Logic: spiritual law
Romans 6 - Why we shouldn’t continue in sin
6. 1 The question
There are a variety of answers to the question of verse 1 as to why a Christian shouldn’t continue in sin. Some say ‘so you don’t lose your salvation’, others, ‘so you don’t burn in purgatory’. But none of these is the answer that Romans chapter 6 reveals.
Romans 6 is presenting the legal aspect of the Christian life. Here one must think in judicial (court room) terms of legality. What is a legal separation and a legal union?
Two authorities with legal rights aren presented.
- The dominion (rule) of master SIN, vv. 14, 16, 20, 22. We were legally bound to sin’s dominion; condemned to judgement. The source of our status of sinnership is from being in union with Adam, chapter 5. This Adamic union is called ‘our old man’ (in contrast to newness of life in Christ), 6. 4-6. Our ‘old man’ is our former union not our lower self.
- The master of righteousness. GOD, vv. 13, 18, 19, 22. A believer is now looked at as being legally separated from Adam (the dominion of sin) and legally joined in union with God and His rule of righteousness. The source of our status of righteousness is from being ‘in Christ’. This is called ‘newness of life’. This is not our higher self but our new union with God.
How did it happen? How does the one in Adam under the dominion of Master sin and where all die, get separated from this and joined to the dominion of Master God where all live? The answer is not our present day experiences but historical – in the death, burial and resurrection of Jesus Christ. Keep in mind the following legal terminology:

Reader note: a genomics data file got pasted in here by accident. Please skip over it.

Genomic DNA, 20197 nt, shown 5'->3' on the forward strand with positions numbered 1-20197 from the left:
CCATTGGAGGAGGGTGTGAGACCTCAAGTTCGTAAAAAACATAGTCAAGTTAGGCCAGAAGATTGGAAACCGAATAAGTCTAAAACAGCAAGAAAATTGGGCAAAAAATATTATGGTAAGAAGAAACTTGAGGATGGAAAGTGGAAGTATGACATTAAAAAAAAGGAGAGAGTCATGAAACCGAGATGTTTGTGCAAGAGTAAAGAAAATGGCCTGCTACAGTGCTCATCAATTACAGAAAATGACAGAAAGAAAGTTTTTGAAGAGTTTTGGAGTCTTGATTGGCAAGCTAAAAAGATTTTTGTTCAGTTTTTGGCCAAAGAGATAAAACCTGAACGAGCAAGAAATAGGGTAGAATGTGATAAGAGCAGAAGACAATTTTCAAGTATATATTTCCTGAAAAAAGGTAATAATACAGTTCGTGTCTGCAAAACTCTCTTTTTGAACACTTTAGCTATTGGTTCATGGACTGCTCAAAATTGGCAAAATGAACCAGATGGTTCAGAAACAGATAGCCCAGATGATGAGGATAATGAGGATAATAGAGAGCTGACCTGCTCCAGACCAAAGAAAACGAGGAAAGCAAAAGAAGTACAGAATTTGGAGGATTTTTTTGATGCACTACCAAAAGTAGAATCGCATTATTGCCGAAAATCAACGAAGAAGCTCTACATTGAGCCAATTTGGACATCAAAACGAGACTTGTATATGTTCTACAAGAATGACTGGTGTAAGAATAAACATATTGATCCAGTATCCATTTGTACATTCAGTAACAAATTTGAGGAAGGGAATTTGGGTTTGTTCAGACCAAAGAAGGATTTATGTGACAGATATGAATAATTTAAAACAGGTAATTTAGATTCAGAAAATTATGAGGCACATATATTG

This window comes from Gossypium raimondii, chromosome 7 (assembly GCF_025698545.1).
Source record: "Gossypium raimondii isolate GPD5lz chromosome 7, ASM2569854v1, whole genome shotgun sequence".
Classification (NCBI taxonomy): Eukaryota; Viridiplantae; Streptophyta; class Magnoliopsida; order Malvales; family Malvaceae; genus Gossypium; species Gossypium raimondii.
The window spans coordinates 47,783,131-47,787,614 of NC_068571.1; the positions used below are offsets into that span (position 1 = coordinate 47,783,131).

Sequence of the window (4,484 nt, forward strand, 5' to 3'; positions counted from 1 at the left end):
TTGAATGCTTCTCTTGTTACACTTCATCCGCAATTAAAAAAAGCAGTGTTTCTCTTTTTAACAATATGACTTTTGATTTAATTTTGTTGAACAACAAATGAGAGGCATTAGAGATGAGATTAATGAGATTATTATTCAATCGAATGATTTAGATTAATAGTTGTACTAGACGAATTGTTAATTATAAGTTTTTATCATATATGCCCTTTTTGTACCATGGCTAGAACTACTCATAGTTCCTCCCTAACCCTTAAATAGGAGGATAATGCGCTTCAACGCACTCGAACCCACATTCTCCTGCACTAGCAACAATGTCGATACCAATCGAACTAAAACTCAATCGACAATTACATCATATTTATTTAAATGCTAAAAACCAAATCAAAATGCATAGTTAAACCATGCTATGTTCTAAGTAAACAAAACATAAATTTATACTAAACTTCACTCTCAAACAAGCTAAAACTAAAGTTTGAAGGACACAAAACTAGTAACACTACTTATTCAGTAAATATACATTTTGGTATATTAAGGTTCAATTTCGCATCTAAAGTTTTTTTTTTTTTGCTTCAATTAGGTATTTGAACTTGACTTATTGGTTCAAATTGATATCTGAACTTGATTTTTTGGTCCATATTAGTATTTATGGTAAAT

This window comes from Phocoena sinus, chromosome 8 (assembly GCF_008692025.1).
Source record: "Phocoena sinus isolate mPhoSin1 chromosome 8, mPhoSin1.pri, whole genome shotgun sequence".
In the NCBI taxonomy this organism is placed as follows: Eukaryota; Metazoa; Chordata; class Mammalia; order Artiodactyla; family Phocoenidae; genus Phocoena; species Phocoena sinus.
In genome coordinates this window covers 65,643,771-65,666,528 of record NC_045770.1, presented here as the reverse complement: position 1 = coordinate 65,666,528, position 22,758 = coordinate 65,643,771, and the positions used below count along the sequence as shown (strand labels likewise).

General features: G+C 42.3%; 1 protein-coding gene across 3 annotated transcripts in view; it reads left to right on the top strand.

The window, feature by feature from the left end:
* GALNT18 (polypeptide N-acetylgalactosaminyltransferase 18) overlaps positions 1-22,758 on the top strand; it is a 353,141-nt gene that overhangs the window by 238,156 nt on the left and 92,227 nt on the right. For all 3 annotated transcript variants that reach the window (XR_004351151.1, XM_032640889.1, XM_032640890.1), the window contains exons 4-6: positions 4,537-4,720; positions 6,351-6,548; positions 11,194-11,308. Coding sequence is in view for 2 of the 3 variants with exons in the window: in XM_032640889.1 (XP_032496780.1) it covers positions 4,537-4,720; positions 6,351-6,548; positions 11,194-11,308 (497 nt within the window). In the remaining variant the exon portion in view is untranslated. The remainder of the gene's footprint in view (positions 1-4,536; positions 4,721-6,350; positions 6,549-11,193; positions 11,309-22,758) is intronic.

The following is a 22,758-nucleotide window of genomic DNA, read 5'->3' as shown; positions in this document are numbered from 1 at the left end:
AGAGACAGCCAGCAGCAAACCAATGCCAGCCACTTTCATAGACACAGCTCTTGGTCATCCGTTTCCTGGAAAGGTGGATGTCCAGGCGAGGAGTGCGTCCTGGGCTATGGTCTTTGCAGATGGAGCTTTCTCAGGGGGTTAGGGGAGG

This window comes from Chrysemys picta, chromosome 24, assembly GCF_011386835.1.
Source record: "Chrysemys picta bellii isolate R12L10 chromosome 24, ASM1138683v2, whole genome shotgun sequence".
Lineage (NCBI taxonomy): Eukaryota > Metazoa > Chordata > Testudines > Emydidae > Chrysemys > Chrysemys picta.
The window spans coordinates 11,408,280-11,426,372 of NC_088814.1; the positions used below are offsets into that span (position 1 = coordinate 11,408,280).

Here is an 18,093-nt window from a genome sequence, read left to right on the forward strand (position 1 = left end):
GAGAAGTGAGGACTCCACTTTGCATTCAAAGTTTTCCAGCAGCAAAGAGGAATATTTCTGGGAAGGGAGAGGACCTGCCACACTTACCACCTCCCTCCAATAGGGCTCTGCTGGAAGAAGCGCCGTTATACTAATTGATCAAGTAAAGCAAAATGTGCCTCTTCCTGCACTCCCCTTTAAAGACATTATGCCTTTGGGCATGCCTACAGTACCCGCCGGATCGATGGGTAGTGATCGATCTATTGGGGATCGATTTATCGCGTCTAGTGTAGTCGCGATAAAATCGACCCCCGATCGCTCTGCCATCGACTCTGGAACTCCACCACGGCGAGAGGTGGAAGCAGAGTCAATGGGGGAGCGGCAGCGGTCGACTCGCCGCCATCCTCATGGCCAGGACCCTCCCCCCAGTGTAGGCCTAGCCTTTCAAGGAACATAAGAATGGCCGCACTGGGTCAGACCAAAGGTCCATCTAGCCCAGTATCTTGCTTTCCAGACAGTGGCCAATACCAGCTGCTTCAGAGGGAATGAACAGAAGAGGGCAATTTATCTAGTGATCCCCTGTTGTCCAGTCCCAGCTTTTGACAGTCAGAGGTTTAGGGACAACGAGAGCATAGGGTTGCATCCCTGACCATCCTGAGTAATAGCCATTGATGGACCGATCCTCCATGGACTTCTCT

Death = a legal separation from authority, such as when a husband dies, the wife is now legally free to be remarried, 7. 1-3. She wasn’t before.
Burial = a formal putting away, out of sight.
Life (Resurrection) = a union to an authority, such as when a baby is born, the receiving of that family’s life brings the babe into the legal union with the family which includes all its authority, assets, privileges and responsibilities.
Romans chapter 6 points believers to two areas that help us understand our new legal union. These are the logic of our baptism and our conversion.
6. 2-11 - The logic of our baptism – knowing our position
Baptism symbolically identifies us with what we are being baptized into. The believer is baptized into Jesus Christ, His death, burial and resurrection.
Since Christ ‘died unto sin’, Christ is free from sin’s dominion and power – never to die again. Since the believer is in union with Christ, the believer is also dead (legally separated) to sin (its dominion or authority).
Since Christ was buried, so all that the believer was ‘in Adam’ is out of God’s sight. When the Lord Jesus arose to life, ‘he liveth unto God’ and is in union with Him. Likewise, the one in Christ is alive unto God, a new position and authority.
In summary, the good news concerning our ‘old man’ (what we were in Adam) is that he has already received the judgement (death) he deserves and his existence has ended. In co-burial with Christ, God sees our old man no more. God never views us in our Adamic position. In co-resurrection with Christ, God sees us only in Christ, alive unto Him and righteous. Praise the Lord!
Holiness begins in the mind, ‘knowing this’, not ‘experiencing this’, are the words of Romans 6. 6. Crucifying our old man or being dead to sin is not an act we do and experience now, but a position we have, being linked to the Lord Jesus Christ.